• Open Access

Genetic testing reveals some mislabeling but general compliance with a ban on herbivorous fish harvesting in Belize

Authors


  • Editor
    Andrew Rosenberg

Courtney E. Cox, Department of Biology, University of North Carolina, Chapel Hill, NC 27599, USA. E-mail: cecox@unc.edu

Abstract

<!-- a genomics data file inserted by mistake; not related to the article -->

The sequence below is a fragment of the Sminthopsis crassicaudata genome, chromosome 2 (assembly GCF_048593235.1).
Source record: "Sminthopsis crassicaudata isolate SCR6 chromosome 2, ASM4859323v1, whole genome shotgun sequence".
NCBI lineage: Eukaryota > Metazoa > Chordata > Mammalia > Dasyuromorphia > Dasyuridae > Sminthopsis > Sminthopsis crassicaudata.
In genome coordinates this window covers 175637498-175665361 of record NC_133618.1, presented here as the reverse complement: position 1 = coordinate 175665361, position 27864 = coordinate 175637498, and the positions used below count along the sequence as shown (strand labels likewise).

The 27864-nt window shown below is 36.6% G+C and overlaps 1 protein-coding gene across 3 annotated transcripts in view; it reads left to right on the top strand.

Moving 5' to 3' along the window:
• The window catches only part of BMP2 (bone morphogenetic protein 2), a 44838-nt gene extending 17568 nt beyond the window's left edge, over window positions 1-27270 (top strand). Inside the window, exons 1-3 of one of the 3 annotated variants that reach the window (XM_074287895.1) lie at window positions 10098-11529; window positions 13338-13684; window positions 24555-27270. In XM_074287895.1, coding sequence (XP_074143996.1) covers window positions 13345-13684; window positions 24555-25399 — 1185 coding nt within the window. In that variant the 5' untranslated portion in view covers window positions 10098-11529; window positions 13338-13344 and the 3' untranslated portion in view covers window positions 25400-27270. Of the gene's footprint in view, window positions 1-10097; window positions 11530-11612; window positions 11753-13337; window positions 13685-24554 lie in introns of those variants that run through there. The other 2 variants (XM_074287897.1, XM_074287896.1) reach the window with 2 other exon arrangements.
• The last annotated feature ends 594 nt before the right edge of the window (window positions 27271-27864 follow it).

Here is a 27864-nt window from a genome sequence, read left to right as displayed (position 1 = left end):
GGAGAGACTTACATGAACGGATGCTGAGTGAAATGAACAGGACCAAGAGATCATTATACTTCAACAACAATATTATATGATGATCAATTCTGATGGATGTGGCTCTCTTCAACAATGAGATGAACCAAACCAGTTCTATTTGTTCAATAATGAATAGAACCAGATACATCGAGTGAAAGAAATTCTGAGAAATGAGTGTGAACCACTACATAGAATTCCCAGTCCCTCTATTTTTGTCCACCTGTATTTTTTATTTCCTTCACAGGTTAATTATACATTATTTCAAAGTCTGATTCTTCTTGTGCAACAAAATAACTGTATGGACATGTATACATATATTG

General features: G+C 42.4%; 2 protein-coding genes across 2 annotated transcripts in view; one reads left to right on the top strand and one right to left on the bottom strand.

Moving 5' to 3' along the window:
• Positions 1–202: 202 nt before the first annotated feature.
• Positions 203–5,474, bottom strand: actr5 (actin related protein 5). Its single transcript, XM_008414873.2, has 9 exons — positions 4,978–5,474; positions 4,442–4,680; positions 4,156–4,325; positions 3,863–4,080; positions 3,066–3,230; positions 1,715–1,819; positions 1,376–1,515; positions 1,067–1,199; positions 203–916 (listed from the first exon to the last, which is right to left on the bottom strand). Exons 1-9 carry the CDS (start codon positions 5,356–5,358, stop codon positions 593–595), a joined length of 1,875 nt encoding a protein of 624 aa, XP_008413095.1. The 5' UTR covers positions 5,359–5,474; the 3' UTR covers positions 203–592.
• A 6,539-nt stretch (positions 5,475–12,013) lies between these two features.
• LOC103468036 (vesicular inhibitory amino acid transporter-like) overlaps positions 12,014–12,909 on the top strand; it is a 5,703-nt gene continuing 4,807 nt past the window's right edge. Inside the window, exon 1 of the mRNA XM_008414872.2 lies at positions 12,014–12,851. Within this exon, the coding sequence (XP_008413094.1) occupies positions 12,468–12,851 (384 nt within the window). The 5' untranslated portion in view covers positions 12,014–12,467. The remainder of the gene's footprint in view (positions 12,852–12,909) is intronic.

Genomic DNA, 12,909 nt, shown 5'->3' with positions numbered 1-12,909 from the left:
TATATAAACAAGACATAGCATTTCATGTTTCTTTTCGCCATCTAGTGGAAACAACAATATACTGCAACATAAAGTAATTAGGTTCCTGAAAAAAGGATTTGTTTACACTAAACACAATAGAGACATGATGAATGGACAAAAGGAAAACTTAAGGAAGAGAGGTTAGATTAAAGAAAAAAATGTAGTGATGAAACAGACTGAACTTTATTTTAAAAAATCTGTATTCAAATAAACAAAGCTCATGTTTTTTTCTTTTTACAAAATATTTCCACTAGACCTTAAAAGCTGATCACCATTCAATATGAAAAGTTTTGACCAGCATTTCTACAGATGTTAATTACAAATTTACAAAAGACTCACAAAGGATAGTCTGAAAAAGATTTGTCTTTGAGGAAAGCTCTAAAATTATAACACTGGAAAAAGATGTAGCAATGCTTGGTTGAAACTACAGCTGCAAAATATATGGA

Overfishing of herbivorous fishes is one of the primary causes of Caribbean coral reef decline. In Belize, herbivorous fishes comprised 28% of the catch from 2005 to 2008. In 2009, the Belize Fisheries Department implemented a national ban on herbivorous fish harvesting to mitigate high-macroalgal cover on much of the Belize Barrier Reef. However, compliance with this approach has not been evaluated. We assessed the proportion of herbivorous fish in local markets by genetically identifying fish fillets sold in five major towns in Belize from 2009 to 2011. We found that 5–7% of 111 fillets were identified as herbivorous fish and 32–51% were mislabeled. A 5–7% proportion of parrotfish in local markets suggests some ongoing parrotfish harvesting. However, our results suggest that the ban has reduced herbivorous fish harvesting and has the potential to help facilitate the restoration of coral reef ecosystems.

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